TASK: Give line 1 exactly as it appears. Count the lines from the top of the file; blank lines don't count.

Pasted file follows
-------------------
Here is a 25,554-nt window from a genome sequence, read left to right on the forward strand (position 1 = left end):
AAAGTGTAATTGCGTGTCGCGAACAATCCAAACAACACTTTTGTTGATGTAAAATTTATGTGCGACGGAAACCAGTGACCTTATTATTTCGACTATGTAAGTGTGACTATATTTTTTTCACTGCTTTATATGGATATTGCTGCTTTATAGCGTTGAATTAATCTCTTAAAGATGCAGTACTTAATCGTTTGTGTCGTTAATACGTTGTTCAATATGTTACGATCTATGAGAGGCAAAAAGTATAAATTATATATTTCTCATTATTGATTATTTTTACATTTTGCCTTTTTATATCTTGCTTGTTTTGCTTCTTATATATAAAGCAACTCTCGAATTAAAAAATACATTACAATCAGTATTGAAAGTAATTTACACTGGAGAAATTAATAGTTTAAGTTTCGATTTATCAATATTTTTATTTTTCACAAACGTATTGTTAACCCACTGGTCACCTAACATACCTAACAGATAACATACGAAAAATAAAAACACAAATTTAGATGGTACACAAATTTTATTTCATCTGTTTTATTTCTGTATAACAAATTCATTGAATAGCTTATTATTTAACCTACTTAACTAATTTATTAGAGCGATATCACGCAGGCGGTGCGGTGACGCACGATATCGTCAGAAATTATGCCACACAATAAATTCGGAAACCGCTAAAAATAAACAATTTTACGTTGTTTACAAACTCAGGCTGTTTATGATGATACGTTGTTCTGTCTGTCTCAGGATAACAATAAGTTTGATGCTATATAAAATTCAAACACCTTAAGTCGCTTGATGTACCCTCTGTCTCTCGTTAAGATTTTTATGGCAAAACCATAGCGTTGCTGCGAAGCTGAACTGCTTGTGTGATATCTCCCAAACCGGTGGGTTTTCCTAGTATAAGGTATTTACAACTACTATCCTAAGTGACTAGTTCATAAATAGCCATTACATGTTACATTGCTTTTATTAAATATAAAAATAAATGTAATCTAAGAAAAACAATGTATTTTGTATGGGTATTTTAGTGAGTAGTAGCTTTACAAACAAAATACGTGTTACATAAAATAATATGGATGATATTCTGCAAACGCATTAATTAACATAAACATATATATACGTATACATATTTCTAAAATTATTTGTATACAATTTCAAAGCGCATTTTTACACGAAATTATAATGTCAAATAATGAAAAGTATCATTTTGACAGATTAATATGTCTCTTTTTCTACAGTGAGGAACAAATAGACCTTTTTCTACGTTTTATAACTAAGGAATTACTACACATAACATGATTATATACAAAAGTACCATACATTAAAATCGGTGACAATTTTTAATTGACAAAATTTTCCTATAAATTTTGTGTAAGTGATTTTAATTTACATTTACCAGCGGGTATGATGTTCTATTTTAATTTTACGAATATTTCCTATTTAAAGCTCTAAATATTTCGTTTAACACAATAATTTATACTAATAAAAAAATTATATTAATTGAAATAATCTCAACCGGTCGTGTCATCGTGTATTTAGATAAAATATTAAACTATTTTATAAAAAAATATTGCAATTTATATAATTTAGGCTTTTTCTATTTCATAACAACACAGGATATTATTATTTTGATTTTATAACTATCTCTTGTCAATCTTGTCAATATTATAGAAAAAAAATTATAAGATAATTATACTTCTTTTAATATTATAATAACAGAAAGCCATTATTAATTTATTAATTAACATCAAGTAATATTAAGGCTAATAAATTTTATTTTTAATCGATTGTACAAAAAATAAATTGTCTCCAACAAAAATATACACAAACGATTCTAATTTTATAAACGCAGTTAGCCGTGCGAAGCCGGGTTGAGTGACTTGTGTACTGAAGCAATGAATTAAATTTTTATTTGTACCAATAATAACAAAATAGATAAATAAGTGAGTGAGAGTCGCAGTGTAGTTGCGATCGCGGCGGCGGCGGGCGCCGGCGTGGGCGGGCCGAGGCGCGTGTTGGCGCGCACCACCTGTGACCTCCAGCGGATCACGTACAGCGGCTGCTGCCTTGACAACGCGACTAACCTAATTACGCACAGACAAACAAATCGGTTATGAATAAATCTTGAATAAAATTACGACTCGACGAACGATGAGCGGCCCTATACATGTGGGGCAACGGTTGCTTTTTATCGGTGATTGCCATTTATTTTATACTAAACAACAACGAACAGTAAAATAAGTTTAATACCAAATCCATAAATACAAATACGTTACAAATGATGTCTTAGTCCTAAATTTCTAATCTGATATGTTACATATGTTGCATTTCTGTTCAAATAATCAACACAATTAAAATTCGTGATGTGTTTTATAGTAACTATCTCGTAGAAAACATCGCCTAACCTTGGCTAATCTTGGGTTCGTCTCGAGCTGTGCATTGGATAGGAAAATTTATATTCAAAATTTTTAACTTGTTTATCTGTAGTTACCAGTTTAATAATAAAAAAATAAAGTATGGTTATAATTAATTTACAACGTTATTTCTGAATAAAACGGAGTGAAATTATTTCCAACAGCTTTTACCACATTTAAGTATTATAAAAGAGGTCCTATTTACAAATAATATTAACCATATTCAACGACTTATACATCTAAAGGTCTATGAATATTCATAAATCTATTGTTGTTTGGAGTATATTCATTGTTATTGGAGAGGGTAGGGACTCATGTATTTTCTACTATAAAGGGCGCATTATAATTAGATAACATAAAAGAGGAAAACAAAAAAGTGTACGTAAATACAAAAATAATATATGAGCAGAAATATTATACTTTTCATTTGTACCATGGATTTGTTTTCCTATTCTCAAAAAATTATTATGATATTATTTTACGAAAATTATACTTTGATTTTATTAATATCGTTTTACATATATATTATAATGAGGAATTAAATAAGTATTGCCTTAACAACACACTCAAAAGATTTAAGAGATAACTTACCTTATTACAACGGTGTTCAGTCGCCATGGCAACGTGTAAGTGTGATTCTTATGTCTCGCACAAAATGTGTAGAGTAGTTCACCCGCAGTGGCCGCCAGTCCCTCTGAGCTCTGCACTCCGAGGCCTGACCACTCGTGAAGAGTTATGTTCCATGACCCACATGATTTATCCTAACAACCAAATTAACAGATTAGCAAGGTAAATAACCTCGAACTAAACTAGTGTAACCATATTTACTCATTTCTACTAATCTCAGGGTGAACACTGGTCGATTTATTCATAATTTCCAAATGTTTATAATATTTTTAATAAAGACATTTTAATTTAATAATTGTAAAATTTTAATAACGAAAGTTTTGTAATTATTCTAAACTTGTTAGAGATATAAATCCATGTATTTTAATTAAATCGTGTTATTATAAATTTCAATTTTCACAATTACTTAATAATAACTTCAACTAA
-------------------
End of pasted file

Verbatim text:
Here is a 25,554-nt window from a genome sequence, read left to right on the forward strand (position 1 = left end):